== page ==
Pumping Iron with Cancer Patients

Lake County's Only Cancer-related Fatigue Program

"What can I do about fatigue?"

It’s the most common question that the oncology team, Robin Flory, P.T./C.L.T., Claudia Wiser, P.T./C.L.T. and Leah Haverhals, P.T., D.P.T./C.L.T. of Northwestern Lake Forest Hospital hear from cancer patients.

Until recently, the answer from the medical community has been: “try to rest.”

However, oncology physical therapists like Haverhals have long observed the benefits of exercise in cancer rehabilitation. Encouraged by research confirming these observations, the oncology team of the Rehabilitative Services Department created Lake County’s only certified Cancer-related Fatigue Program at Northwestern Lake Forest Hospital.

“As physical therapists, we help individuals with cancer resolve impairments and restore basic functions. However, often after achieving goals in therapy, they continue to experience fatigue and general weakness due to the nature of cancer and cancer treatments,” she says. “A personal trainer can work with patients to establish a consistent exercise routine. We have both a well-established cancer program and an amazing Health and Fitness Center here. Combining the two was a perfect fit.”

How the Program Works

The Cancer-related Fatigue Program begins with an initial evaluation by a physical therapist, followed by group classes that meet twice a week for eight weeks in the Lake Forest Health and Fitness Center. Guided by personal trainers certified in cancer exercise, a small group of patients (at various stages of cancer and cancer treatments, as well as various diagnoses) perform moderate levels of strength training, flexibility exercises and cardiovascular workouts. The workouts are safe and beneficial for individuals with cancer.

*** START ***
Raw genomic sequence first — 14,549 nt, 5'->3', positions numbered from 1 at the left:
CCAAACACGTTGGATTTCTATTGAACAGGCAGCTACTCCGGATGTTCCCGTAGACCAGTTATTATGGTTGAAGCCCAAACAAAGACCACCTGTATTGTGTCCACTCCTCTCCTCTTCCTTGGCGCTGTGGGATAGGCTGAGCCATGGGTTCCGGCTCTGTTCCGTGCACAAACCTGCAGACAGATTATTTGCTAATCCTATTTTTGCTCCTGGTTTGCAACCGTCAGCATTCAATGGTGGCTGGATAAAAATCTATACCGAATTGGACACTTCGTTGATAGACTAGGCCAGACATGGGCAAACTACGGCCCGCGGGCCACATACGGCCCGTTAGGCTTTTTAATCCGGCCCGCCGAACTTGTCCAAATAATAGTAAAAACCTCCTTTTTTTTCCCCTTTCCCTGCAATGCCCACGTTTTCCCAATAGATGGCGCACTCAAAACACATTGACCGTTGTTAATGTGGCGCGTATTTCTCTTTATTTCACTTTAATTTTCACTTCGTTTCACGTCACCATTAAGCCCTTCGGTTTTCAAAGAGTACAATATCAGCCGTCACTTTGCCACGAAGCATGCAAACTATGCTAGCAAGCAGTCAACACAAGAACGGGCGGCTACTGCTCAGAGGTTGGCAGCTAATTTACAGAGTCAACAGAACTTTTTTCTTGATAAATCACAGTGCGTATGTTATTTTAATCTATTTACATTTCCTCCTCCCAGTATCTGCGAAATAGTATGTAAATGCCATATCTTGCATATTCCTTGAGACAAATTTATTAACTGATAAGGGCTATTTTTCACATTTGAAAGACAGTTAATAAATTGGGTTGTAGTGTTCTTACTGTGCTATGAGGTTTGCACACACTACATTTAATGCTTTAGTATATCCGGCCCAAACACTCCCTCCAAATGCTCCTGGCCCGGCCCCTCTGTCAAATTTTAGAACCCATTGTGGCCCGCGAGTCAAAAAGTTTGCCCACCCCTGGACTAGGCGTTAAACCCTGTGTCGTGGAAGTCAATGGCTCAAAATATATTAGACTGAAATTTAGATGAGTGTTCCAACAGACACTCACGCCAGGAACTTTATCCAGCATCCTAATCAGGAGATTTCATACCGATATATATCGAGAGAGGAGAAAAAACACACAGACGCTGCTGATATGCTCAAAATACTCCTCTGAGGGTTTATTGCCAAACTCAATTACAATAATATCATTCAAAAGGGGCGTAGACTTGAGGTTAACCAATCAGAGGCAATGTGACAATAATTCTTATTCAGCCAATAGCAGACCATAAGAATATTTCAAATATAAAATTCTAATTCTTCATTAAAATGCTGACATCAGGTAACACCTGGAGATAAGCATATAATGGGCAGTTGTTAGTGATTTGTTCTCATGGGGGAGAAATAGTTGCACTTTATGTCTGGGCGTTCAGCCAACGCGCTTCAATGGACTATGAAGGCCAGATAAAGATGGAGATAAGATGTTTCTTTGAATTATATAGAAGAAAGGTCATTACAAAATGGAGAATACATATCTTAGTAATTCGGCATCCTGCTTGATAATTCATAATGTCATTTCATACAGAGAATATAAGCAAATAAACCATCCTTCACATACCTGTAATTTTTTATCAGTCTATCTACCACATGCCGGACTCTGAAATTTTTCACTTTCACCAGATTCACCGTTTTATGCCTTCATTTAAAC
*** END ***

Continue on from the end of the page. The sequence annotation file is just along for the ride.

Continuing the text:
“We’re unique because we have oncology-trained therapists collaborating with staff who are all certified cancer exercise specialists. The patient’s trusted therapist is still in the picture and still getting feedback,” Haverhals says. “This relationship between our physical therapists and personal trainers creates a continuum of care that allows our patients to reach their maximum level of health.”

A Surprising Array of Benefits 

In August of 2009, The New England Journal of Medicine reported the results of the largest study to date on exercise and cancer. The study found that weight lifting doesn’t make cancer symptoms worse, but actually reduces fatigue and chemotherapy’s toxic effects. Several other benefits have been documented, including:

  • Reduced cancer-related fatigue and weakness
  • Fewer lymphedema flare-ups
  • Protection against side effects of chemotherapy and radiation
  • Improved cancer survival rates
  • Improved mood, mobility, strength and overall quality of life

“For individuals with cancer, quality of life is a big concern,” says Haverhals. “This program meets that need. Patients have been surprised by the effects — and glad they came.”

For more information or to register, call Oncology Rehabilitation at 847.535.6520.

Learn more about Cancer (Oncology)